$3Million lake retreat in Golden Valley is ‘cabin’ in the city | http://ow.ly/LcF1e http://ow.ly/i/aemtj | #StarTrib #MN #Home #Cabin

Protect Your Family: Prevent Carbon Monoxide Exposure

•Carbon monoxide (CO) exposure incidents increase during the winter months and CO is often called the ‘silent killer’.

•CO is a colorless, odorless, tasteless gas that, when inhaled, combines with the blood and prevents it from absorbing oxygen, which can lead to illness or death.

•According to the National Fire Incident Reporting System, municipal fire departments across the country respond to more than 60,000 CO incidents each year.

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Click on the link below to read more:
VIEW FULL ARTICLE LINK HERE
[via Lakeshore Weekly Newspaper]

How the 2014 Housing Market Will Shape 2015:

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How the 2014 Housing Market Will Shape 2015.
Here are some of the trends realtor.com® notes from 2014 that will help drive a stronger 2015:

An improving economy: “After an especially harsh winter earlier in the year, the economy picked up steam and produced a banner year for new jobs,” realtor.com® notes in its report. “The GDP this year was higher, and is still trending higher, resulting in stronger consumer confidence.”

Low mortgage rates: Despite the end of the Federal Reserve’s quantitative easing this year, mortgage rates continued to decline and helped to lower borrowing costs of home buyers. In recent weeks, the 30-year fixed-rate mortgage has been below 4 percent.

Returns to normal price appreciation: “After two years of abnormally high levels of home price appreciation in 2012 and 2013, price increases moderated throughout 2014,” realtor.com® notes. “We are now experiencing increases in home prices consistent with long-term historical performance.”

Distressed sales decline: Foreclosures and short sales fell throughout the year. Foreclosures are projected to be down 30 percent year-over-year at the close of 2014.

Investor activity lessens: Coinciding with the drop in distressed sales and higher home prices, large-scale investor purchase activity in the single-family market decreased. Less competition from investors may offer more room for traditional first-time buyers to squeeze into the market.

However, the realtor.com® report notes several factors that continue to plague the housing recovery and prevent it from being stronger, including:

Tight credit standards: “Despite historically low rates, many households were prevented from capitalizing on mortgage access because of overlays lenders added to qualification standards in order to limit put-back risk,” realtor.com® notes. “A tight spread between approved and declined FICO scores shut out nearly half of the potential population this year. As a result, mortgage credit availability did not improve in 2014.”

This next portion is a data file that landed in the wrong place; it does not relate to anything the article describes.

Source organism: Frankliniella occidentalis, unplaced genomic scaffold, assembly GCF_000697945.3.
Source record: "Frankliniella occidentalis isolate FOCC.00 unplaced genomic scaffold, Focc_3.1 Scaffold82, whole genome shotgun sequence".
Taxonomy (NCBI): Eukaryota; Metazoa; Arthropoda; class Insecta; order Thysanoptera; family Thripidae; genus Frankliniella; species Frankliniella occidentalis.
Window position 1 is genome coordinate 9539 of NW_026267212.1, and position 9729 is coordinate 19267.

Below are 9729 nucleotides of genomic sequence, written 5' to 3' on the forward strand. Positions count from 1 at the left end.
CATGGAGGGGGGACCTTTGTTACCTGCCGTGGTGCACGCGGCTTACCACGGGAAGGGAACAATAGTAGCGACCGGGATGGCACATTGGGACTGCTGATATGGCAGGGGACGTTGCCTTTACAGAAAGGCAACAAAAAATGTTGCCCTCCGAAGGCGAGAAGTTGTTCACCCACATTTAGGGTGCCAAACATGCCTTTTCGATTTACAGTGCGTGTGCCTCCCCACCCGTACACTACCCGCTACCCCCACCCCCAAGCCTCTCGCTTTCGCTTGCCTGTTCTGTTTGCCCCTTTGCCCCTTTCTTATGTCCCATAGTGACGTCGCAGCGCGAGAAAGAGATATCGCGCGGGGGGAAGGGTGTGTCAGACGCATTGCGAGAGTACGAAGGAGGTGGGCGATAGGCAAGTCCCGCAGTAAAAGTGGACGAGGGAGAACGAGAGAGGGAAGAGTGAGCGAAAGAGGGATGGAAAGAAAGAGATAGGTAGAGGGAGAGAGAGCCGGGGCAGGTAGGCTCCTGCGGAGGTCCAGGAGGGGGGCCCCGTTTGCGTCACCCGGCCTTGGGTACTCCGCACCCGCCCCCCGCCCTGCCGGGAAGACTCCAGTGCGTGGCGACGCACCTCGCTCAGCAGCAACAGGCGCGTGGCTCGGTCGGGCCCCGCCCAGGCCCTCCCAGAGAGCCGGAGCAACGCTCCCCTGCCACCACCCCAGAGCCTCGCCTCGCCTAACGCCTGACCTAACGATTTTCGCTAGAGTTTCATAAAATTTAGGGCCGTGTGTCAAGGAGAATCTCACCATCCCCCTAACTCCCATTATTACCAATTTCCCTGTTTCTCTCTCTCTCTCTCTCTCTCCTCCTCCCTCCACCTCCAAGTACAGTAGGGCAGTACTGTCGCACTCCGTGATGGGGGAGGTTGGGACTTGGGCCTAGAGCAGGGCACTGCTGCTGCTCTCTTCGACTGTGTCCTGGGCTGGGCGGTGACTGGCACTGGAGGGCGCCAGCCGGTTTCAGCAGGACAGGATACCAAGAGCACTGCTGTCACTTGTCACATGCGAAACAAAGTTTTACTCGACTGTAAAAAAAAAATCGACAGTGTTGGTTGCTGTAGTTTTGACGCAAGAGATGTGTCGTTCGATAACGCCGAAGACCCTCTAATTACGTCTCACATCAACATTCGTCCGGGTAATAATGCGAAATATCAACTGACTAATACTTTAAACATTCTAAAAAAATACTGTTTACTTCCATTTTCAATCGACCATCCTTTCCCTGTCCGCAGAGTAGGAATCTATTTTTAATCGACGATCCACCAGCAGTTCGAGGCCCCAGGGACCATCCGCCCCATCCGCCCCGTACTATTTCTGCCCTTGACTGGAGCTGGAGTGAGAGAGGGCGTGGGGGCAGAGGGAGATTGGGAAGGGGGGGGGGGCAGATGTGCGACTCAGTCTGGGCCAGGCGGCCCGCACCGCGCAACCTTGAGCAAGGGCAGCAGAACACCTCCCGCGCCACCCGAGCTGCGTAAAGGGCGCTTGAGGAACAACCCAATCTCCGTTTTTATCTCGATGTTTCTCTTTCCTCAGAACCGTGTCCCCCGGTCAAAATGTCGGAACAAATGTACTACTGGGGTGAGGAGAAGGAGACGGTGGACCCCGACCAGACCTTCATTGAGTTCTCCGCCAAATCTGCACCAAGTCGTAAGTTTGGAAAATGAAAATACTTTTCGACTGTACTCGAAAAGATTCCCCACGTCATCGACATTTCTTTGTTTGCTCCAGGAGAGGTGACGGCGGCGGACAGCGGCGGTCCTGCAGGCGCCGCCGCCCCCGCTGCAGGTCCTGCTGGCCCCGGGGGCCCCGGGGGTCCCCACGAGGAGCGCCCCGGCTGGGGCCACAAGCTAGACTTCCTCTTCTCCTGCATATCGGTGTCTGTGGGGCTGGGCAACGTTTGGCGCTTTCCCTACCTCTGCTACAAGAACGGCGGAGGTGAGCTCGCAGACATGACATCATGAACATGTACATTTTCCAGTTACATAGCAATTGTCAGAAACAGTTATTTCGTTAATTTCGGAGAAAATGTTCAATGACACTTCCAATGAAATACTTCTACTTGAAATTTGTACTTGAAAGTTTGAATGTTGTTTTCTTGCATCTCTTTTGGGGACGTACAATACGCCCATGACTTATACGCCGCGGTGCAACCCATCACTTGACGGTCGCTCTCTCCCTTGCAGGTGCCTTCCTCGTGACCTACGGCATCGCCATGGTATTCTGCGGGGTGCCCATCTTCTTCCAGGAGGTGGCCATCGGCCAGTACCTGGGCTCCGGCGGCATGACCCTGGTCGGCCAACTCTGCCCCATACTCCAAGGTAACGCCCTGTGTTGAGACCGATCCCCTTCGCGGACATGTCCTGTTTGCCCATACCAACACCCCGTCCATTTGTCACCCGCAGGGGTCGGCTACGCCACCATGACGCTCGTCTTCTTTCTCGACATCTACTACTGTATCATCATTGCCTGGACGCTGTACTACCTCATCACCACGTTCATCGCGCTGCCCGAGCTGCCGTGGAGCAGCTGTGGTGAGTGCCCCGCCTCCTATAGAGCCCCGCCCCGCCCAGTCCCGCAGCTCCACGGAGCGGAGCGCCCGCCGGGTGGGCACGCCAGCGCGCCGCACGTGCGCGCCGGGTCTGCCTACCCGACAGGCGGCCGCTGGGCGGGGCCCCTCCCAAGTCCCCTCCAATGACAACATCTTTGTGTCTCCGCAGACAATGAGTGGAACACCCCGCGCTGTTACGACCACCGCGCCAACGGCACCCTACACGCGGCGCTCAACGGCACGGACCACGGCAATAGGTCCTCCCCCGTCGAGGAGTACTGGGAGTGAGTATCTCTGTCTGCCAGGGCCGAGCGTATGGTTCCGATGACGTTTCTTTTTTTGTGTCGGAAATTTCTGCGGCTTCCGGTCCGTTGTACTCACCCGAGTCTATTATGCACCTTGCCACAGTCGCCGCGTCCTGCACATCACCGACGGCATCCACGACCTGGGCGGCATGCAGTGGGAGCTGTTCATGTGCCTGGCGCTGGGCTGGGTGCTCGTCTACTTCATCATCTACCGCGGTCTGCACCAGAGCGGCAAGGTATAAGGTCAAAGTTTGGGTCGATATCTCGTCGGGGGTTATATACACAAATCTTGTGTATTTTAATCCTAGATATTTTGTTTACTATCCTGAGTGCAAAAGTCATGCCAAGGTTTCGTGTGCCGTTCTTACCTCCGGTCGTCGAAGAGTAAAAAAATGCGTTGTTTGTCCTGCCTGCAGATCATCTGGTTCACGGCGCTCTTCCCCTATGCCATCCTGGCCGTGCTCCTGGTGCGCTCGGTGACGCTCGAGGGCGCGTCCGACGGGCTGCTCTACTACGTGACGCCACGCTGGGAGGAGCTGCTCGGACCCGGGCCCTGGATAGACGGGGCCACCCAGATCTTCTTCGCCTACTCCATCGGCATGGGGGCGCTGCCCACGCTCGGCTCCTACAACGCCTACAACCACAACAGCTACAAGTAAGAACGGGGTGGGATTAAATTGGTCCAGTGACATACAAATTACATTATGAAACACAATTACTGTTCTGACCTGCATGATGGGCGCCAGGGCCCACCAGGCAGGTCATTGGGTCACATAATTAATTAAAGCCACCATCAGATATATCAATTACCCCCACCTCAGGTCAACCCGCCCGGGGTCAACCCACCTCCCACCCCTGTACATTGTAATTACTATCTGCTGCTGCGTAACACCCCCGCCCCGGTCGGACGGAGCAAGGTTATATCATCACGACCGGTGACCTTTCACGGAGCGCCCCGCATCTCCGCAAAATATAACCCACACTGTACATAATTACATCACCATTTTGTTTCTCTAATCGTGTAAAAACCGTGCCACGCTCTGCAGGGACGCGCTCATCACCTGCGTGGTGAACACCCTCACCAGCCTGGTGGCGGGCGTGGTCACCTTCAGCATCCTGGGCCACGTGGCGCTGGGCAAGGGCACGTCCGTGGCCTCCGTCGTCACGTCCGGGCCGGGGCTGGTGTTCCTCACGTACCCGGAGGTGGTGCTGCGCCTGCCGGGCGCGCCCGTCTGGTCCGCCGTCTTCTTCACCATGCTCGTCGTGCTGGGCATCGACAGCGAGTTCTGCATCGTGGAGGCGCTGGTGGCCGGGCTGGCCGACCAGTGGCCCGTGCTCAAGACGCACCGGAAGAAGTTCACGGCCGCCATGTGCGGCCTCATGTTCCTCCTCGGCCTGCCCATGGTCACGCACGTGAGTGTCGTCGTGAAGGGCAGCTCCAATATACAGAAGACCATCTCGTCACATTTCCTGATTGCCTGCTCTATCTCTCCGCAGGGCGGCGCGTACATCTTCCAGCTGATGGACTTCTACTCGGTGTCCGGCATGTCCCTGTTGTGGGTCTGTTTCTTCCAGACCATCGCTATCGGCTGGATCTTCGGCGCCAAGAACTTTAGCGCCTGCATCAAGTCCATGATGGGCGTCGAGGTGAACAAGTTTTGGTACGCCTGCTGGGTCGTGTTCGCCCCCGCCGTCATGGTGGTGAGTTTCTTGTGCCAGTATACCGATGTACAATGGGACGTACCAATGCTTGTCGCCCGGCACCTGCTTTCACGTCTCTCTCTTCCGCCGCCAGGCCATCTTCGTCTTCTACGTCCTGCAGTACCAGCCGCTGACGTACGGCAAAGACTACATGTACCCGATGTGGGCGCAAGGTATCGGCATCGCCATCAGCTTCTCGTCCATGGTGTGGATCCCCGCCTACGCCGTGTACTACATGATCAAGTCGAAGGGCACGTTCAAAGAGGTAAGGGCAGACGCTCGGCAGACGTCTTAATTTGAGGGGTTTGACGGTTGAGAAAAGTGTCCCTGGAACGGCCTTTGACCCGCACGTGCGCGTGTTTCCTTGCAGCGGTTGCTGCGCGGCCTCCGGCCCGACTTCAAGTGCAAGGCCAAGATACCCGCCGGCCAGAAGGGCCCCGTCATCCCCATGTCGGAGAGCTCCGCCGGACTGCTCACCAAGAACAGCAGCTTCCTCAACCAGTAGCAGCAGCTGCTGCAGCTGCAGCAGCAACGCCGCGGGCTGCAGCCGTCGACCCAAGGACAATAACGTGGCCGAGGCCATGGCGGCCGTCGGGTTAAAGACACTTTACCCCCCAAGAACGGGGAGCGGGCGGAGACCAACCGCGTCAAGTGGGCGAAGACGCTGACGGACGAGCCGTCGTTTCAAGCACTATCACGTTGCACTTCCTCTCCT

Tight inventories of for-sale homes: Inventories did rise this year, but supply failed to outpace demand. The monthly supply of new homes and existing homes continued to fall beneath normal levels, and the age of inventory was down year- over-year.

Fewer first-time buyers: The share of first-time buyers dropped to the lowest level in nearly 30 years, according to the National Association of REALTORS®. “But the first-time buyer share is showing signs of modest improvement by the year-end,” says Lawrence Yun, NAR’s chief economist. Federal policy actions, such as revised regulations for lenders and new low down-payment programs introduced in December, are believed to have a positive impact in increasing first-time home buyer share in 2015.

Record levels of renters: The home ownership rate continued to fall this year as the number of renters increased. Rent increases have become an inflationary concern this year, and the pace of rental increases does not appear to be slowing down.

Sluggish new-home building: Single-family new-home starts barely budged in 2014 compared to 2013. New home sales remain far from normal levels. They are typically near 16 percent and instead remain around 9 percent. Still, new home prices rose substantially again this year, revealing that higher priced product is limiting the demand.
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(Source: REALTOR MAGAZINE)

‘RENOVATION RAIDERS’ (HGTV) HOUSE IN SHAKOPEE HITS THE MARKET!

“Shakopee homeowners went out to dinner, and came home to a new kitchen and dining room as part of HGTV’s “Renovation Raiders.” Now, you can have it for $259,000.”


Peter and Lauren Soderberg’s split-level house in Shakopee had its 15 minutes of fame in June 2013 when it was featured on HGTV’s “Renovation Raiders” and in the Star Tribune’s Sunday Homes section.